as i drove to work this morning, i saw a bumper sticker that made me want to barf and/or get the hell out of texas (which i’m doing, what up tfa):
“if it sounds like marx…and acts like stalin…it’s probably obama”
really? “acts like stalin”? do you actually know anything about joseph stalin? are you actually equating president obama with a dictator who murdered thousands of his own people in the name of “purging” his country of political dissent and ethnic diversity? because — yes, i’m talking to you, cowboy — that’s ridiculous.
[gives a whole new meaning to the term "red state," i guess.]
i think one of the most challenging aspects of my job as a teacher, particularly given all the pressures of NCLB, will be finding a way to convince my students that the most valuable skill they will EVER acquire is that of critical thinking. (this will be especially difficult if i’m teaching, you know, seven year olds. the need to pee in the toilet isn’t a matter of critical thinking so much as hey, please don’t pee on the wall.) anyway, i’ve been reading the freedom writers diary lately, and it’s helping me develop a vision for the kind of teacher i want to be and the kind of classroom i want to conduct. books like that, and blogs like those on this site, prove to me that extraordinary is possible.
part of why i’m writing (and publishing) all this now, six months before i will actually deliver my first real-live lesson to real-live students at institute, is simply to hold myself accountable for my ideals. the need for me to be extraordinary will be the one constant of my experience as a corps member. no matter how exhausted, or disillusioned, or frustrated, or PISSED OFF i get during the course of serving my students, i have to remember my ideals. i honestly don’t think i’ll be anywhere near successful otherwise.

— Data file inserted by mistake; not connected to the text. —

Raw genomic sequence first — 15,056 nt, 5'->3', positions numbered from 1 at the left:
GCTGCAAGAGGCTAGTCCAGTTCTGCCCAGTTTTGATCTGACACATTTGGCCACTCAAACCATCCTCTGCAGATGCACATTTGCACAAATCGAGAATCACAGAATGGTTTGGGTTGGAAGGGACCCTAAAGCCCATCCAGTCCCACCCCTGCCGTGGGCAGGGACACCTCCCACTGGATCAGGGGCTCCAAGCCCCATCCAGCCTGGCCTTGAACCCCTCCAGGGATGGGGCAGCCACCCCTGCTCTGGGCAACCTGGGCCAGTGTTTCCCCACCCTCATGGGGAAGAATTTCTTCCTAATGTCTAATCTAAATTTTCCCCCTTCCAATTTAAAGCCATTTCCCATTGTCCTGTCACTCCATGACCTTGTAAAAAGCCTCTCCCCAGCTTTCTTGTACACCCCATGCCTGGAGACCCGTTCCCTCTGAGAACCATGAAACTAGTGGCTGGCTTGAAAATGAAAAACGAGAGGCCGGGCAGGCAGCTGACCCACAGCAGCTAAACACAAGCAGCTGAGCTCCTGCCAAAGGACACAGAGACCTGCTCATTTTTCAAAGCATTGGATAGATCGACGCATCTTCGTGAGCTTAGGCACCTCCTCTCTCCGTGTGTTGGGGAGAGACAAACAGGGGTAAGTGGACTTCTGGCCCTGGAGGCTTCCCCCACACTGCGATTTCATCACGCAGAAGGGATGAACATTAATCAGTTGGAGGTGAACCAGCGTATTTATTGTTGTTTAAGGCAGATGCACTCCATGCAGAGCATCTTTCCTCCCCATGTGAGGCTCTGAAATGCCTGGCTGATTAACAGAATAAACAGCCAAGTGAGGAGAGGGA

so you know what gives me the chills, sitting here in an office building in bryan, texas? the knowledge that right now, my students are somewhere in the bay area, spending another monday at school. they are laughing with one another, delivering notes to their crushes, striving to pay attention in class, and maybe even eating a lunch that is likely subsidized by the state. but regardless of what they are doing, they are waiting for me — for their new teacher who’s moving all the way from texas to meet them — without even realizing it. i must hold myself accountable to being exactly what they deserve.
76% of texans live here their entire lives. i’m proud, and relieved, to stand among the other 24%. let’s get hyphy, y’all.